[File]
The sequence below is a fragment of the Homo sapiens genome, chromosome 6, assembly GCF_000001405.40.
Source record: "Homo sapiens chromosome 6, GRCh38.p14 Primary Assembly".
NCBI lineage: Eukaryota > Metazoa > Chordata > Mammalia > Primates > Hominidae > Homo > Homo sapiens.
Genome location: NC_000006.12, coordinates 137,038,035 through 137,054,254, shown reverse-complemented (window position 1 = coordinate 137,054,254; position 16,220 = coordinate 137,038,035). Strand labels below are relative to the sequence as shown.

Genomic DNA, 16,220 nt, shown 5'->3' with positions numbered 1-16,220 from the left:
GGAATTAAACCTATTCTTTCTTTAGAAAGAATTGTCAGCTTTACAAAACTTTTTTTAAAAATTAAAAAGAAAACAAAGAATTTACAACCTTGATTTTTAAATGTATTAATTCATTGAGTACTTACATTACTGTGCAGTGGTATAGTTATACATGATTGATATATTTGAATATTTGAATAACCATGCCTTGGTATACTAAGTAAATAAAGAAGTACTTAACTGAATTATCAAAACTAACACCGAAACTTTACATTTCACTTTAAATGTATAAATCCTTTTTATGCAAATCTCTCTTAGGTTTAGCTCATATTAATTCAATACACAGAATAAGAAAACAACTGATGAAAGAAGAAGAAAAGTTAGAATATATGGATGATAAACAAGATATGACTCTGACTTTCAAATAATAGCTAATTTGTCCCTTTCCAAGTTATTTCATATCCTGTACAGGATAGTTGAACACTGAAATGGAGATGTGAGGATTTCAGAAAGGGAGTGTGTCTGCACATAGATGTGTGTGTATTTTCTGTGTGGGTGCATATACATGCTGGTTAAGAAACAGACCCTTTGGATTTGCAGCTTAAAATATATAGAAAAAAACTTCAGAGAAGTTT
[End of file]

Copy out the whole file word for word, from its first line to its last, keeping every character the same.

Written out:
The sequence below is a fragment of the Homo sapiens genome, chromosome 6, assembly GCF_000001405.40.
Source record: "Homo sapiens chromosome 6, GRCh38.p14 Primary Assembly".
NCBI lineage: Eukaryota > Metazoa > Chordata > Mammalia > Primates > Hominidae > Homo > Homo sapiens.
Genome location: NC_000006.12, coordinates 137,038,035 through 137,054,254, shown reverse-complemented (window position 1 = coordinate 137,054,254; position 16,220 = coordinate 137,038,035). Strand labels below are relative to the sequence as shown.

Genomic DNA, 16,220 nt, shown 5'->3' with positions numbered 1-16,220 from the left:
GGAATTAAACCTATTCTTTCTTTAGAAAGAATTGTCAGCTTTACAAAACTTTTTTTAAAAATTAAAAAGAAAACAAAGAATTTACAACCTTGATTTTTAAATGTATTAATTCATTGAGTACTTACATTACTGTGCAGTGGTATAGTTATACATGATTGATATATTTGAATATTTGAATAACCATGCCTTGGTATACTAAGTAAATAAAGAAGTACTTAACTGAATTATCAAAACTAACACCGAAACTTTACATTTCACTTTAAATGTATAAATCCTTTTTATGCAAATCTCTCTTAGGTTTAGCTCATATTAATTCAATACACAGAATAAGAAAACAACTGATGAAAGAAGAAGAAAAGTTAGAATATATGGATGATAAACAAGATATGACTCTGACTTTCAAATAATAGCTAATTTGTCCCTTTCCAAGTTATTTCATATCCTGTACAGGATAGTTGAACACTGAAATGGAGATGTGAGGATTTCAGAAAGGGAGTGTGTCTGCACATAGATGTGTGTGTATTTTCTGTGTGGGTGCATATACATGCTGGTTAAGAAACAGACCCTTTGGATTTGCAGCTTAAAATATATAGAAAAAAACTTCAGAGAAGTTT